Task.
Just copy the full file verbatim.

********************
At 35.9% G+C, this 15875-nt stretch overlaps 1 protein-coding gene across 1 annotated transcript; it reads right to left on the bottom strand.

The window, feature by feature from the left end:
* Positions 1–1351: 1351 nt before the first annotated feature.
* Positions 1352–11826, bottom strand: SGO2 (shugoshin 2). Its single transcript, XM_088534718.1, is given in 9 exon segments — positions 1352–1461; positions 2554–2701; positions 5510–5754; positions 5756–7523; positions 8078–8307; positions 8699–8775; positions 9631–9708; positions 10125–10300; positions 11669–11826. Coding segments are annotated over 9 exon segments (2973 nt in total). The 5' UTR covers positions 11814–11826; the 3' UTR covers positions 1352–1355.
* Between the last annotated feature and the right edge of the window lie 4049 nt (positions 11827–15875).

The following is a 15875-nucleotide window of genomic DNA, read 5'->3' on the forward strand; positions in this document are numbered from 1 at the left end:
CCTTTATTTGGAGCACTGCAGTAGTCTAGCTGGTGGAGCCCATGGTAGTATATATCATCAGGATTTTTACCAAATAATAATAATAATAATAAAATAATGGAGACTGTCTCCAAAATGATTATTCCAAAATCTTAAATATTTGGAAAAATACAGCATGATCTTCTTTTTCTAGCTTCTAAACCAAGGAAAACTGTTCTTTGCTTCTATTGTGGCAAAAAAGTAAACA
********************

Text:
At 35.9% G+C, this 15875-nt stretch overlaps 1 protein-coding gene across 1 annotated transcript; it reads right to left on the bottom strand.

The window, feature by feature from the left end:
* Positions 1–1351: 1351 nt before the first annotated feature.
* Positions 1352–11826, bottom strand: SGO2 (shugoshin 2). Its single transcript, XM_088534718.1, is given in 9 exon segments — positions 1352–1461; positions 2554–2701; positions 5510–5754; positions 5756–7523; positions 8078–8307; positions 8699–8775; positions 9631–9708; positions 10125–10300; positions 11669–11826. Coding segments are annotated over 9 exon segments (2973 nt in total). The 5' UTR covers positions 11814–11826; the 3' UTR covers positions 1352–1355.
* Between the last annotated feature and the right edge of the window lie 4049 nt (positions 11827–15875).

The following is a 15875-nucleotide window of genomic DNA, read 5'->3' on the forward strand; positions in this document are numbered from 1 at the left end:
CCTTTATTTGGAGCACTGCAGTAGTCTAGCTGGTGGAGCCCATGGTAGTATATATCATCAGGATTTTTACCAAATAATAATAATAATAATAAAATAATGGAGACTGTCTCCAAAATGATTATTCCAAAATCTTAAATATTTGGAAAAATACAGCATGATCTTCTTTTTCTAGCTTCTAAACCAAGGAAAACTGTTCTTTGCTTCTATTGTGGCAAAAAAGTAAACA